While colleges consider the consequences of these changes, a change regarding religious exemptions in the proposed regulations will ease problems faith-based colleges had in the past with the Title IX Obama-era guidance.
Many Catholic schools claimed religious exemptions when the Obama administration’s Office of Civil Rights expanded its interpretation of Title IX to include “discrimination based on gender identity, gender expression and nonconformity with gender stereotypes,” leading to concerns over conflict with the Church’s teaching on human sexuality.
While all the colleges that requested religious exemptions received them, the requests led to public shaming of schools that had requested the exemptions through the Department of Education’s Office of Civil Rights. The schools were described as having been given permission “to discriminate” against “LGBT” students.
Now, under DeVos’ new rules, religious schools would no longer have to submit a written request for a religious exemption to the Department of Education (DOE).
According to the DOE, involving religious schools in the process of requesting a religious exemption was unnecessary, burdensome and not in alignment with the original text of Title IX.
“The additional language clarifying that the letter to the assistant secretary is not required to assert the exemption brings the regulatory language into alignment with long-standing department practice,” the proposed rule states.
“The statutory text of Title IX offers an exemption to religious entities without expressly requiring submission of a letter,” the proposal also noted, “and the department believes such a requirement is unnecessary. The department should not impose confusing or burdensome requirements on religious institutions that qualify for the exemption.”
Catholic Schools’ Feedback
The Franciscan University of Steubenville was among the schools that obtained an exemption from the Obama administration’s expanded definition of Title IX gender discrimination.
Franciscan University officials told the Register in a statement that they currently have policies in place to combat discrimination and harassment that are both in accordance with federal law and reflective of their Catholic identity.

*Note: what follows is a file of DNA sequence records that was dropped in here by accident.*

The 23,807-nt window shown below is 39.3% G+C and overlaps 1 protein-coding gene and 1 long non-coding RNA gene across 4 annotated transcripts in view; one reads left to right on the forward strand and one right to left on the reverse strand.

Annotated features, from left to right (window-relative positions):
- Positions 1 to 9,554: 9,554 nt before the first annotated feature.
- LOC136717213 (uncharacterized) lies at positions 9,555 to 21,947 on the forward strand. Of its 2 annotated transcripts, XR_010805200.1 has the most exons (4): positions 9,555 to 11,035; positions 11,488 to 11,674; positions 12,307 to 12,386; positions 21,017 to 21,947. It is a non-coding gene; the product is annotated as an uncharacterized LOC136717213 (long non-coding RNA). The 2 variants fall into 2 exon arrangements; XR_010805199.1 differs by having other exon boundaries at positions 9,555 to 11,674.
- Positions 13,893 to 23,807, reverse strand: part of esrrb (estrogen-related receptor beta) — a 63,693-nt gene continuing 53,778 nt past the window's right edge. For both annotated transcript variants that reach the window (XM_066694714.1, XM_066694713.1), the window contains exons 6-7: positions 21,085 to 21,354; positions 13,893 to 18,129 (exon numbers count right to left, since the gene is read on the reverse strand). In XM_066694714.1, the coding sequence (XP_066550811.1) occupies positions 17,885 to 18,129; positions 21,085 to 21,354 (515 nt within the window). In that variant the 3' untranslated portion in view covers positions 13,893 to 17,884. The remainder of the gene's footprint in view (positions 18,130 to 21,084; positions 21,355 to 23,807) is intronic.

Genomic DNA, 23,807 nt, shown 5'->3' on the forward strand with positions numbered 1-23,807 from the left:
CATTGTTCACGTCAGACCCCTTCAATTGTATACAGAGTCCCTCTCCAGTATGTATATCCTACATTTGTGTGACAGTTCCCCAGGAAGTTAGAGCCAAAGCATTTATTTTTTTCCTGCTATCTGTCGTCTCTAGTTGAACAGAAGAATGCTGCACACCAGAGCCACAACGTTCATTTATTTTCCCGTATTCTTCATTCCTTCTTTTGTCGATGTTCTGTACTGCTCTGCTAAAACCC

The officials said that when the DOE’s new policies are finalized, “Franciscan University will review our current policies and procedures and update them as needed.”
“At Franciscan University of Steubenville, ensuring student safety is an important priority,” university officials emphasized. “We take reports of sexual assault and harassment seriously and respond with care and compassion for all parties involved. The university’s ‘Policy on Discrimination, Harassment and Sexual Misconduct,’ which has been in place since 2014 and updated in 2017, sets forth robust investigation and response protocols that are consistent with federal law and our Catholic and Franciscan identity.”
“We encourage victims of sexual assault to come forward and make a report,” they added. “We also recommend that victims report to local law enforcement.”
An official with The Catholic University of America told the Register that the school is still in the process of reviewing DeVos’ proposed regulations.
In May, when DeVos gave the commencement address at Ave Maria University in Naples, Florida, the school’s president, Jim Towey, praised her planned reworking of the Title IX guidelines.
He told the Naples Daily News at the time that DeVos’ altering or rescinding of the Obama administration’s guidance on Title IX rightly addressed “overreach in higher-education policy.”
“It was a long-overdue correction that’s helped us maintain our faith-based identity,” he said. “What DeVos has done has been laudable.”
Lauretta Brown writes from Washington, D.C.